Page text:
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Which Diet is the Best for You?

Which Diet is the Best for You?

Estimated read time: 2-3 minutes

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Dr. Kim Mulvihill Reporting Americans spend tens of billions of dollars each year on ways to try to lose weight. A chunk of that money goes toward diet books. How well do those best-sellers work in real life?

The case for low-carb diets is gaining weight! Researchers at Stanford University have completed the largest and longest-ever comparison of four popular diets. They tested them in the way people buy these books and try their best.

Stanford researchers put four popular diets to the test, not in a lab, but in the real world. More than three hundred premenopausal overweight women were randomly assigned to one of four diet plans, Atkins, the Zone, the Learn Diet (based on the food pyramid) or Ornish. The diets cover the whole spectrum of very low to very high carbohydrate diets.

Christine Dillon was assigned to read and then follow the Atkins diet.

Christine Dillon, Atkins dieter: "I was on the Atkins diet for about 9 months"

Dr. Christopher Gardner: "Cutting out those simple refined carbohydrates, the white bread, the white rice, the high fructose corn syrup, the soda pop."

Dr. Christopher Gardner headed the study at Stanford. He says dieticians helped each group for eight weeks and then they were on their own. At the end of a year, women in all four groups lost a modest amount of weight. But the Stanford study tipped the scales in favor of one, Atkins.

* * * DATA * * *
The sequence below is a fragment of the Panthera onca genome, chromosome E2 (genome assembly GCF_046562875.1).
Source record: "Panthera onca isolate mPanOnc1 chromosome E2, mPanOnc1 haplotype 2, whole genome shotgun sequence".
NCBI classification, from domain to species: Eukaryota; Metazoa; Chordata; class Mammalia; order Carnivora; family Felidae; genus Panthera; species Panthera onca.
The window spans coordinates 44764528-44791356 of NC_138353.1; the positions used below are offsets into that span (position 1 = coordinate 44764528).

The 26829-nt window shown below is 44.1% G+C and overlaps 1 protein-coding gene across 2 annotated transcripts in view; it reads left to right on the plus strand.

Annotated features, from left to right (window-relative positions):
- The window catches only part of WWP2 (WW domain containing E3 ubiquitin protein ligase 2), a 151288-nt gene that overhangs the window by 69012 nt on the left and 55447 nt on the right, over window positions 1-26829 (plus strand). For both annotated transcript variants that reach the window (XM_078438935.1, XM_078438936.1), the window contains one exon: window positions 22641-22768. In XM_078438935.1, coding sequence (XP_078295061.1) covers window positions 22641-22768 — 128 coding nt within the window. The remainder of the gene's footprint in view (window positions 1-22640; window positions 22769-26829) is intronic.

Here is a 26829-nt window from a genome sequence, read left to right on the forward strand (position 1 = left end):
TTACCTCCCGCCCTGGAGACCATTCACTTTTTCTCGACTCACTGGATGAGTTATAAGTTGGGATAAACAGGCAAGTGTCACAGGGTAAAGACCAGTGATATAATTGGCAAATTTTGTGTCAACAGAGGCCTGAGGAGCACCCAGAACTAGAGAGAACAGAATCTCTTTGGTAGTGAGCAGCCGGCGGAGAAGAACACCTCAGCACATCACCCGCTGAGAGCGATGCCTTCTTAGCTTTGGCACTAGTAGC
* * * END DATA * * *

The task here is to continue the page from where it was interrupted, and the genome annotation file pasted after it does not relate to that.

Women on the Atkins diet lost the most weight, about an average of ten pounds.

Christopher Gardner, PhD, Stanford University "By the end of the year, on average within the Atkins group, the average woman lost 10 pounds compared to the other three groups where the average loss was closer to 5 pounds."

Christine Dillon, "Lost between 10 and 15 pounds, but much more importantly lost two dress sizes, which is huge."

And the Atkins group also had slightly better blood pressure and cholesterol readings. However, before you head off to fry up some bacon, remember this.

Dr. Gardner says while Atkins appears healthier, it also involves eating a lot of protein. And long term protein diets could have a bad effect on kidney function or bone density, something you can't pick up in a 12-month study. More importantly, there wasn't a ton of weight loss and it was tough strictly sticking to any plan.

Christine admits she fell off the diet at Christmas. What is the bottom line? Preventing obesity in the first place may be the best strategy. None of these diets are the solution to the obesity epidemic.

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